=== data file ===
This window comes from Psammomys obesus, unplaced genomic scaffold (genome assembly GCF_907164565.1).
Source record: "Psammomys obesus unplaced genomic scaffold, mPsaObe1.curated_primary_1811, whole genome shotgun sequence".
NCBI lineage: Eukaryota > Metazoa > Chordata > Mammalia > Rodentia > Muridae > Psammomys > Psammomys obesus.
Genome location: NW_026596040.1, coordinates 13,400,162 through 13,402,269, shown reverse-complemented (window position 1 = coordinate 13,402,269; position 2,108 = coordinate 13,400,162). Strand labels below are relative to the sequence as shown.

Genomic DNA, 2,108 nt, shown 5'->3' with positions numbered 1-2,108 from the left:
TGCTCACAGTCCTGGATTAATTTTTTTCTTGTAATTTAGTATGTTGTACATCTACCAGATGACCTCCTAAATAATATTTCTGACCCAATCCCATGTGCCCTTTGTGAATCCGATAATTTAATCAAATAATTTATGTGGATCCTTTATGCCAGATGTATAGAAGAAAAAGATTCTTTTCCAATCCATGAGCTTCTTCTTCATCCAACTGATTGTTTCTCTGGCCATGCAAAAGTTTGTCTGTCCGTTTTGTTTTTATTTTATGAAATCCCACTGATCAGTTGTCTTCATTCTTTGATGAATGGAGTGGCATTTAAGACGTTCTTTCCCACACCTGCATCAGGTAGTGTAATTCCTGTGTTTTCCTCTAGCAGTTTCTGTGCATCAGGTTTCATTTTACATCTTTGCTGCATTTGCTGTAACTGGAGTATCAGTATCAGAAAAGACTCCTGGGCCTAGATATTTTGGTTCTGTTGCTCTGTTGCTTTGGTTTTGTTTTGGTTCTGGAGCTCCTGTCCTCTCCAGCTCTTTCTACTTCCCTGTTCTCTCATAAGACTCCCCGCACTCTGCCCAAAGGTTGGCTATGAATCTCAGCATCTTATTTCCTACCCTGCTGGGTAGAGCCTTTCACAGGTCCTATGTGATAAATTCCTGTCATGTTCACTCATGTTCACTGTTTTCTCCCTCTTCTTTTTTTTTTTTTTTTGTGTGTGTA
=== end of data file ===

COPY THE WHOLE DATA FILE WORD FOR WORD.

This window comes from Psammomys obesus, unplaced genomic scaffold (genome assembly GCF_907164565.1).
Source record: "Psammomys obesus unplaced genomic scaffold, mPsaObe1.curated_primary_1811, whole genome shotgun sequence".
NCBI lineage: Eukaryota > Metazoa > Chordata > Mammalia > Rodentia > Muridae > Psammomys > Psammomys obesus.
Genome location: NW_026596040.1, coordinates 13,400,162 through 13,402,269, shown reverse-complemented (window position 1 = coordinate 13,402,269; position 2,108 = coordinate 13,400,162). Strand labels below are relative to the sequence as shown.

Genomic DNA, 2,108 nt, shown 5'->3' with positions numbered 1-2,108 from the left:
TGCTCACAGTCCTGGATTAATTTTTTTCTTGTAATTTAGTATGTTGTACATCTACCAGATGACCTCCTAAATAATATTTCTGACCCAATCCCATGTGCCCTTTGTGAATCCGATAATTTAATCAAATAATTTATGTGGATCCTTTATGCCAGATGTATAGAAGAAAAAGATTCTTTTCCAATCCATGAGCTTCTTCTTCATCCAACTGATTGTTTCTCTGGCCATGCAAAAGTTTGTCTGTCCGTTTTGTTTTTATTTTATGAAATCCCACTGATCAGTTGTCTTCATTCTTTGATGAATGGAGTGGCATTTAAGACGTTCTTTCCCACACCTGCATCAGGTAGTGTAATTCCTGTGTTTTCCTCTAGCAGTTTCTGTGCATCAGGTTTCATTTTACATCTTTGCTGCATTTGCTGTAACTGGAGTATCAGTATCAGAAAAGACTCCTGGGCCTAGATATTTTGGTTCTGTTGCTCTGTTGCTTTGGTTTTGTTTTGGTTCTGGAGCTCCTGTCCTCTCCAGCTCTTTCTACTTCCCTGTTCTCTCATAAGACTCCCCGCACTCTGCCCAAAGGTTGGCTATGAATCTCAGCATCTTATTTCCTACCCTGCTGGGTAGAGCCTTTCACAGGTCCTATGTGATAAATTCCTGTCATGTTCACTCATGTTCACTGTTTTCTCCCTCTTCTTTTTTTTTTTTTTTTGTGTGTGTA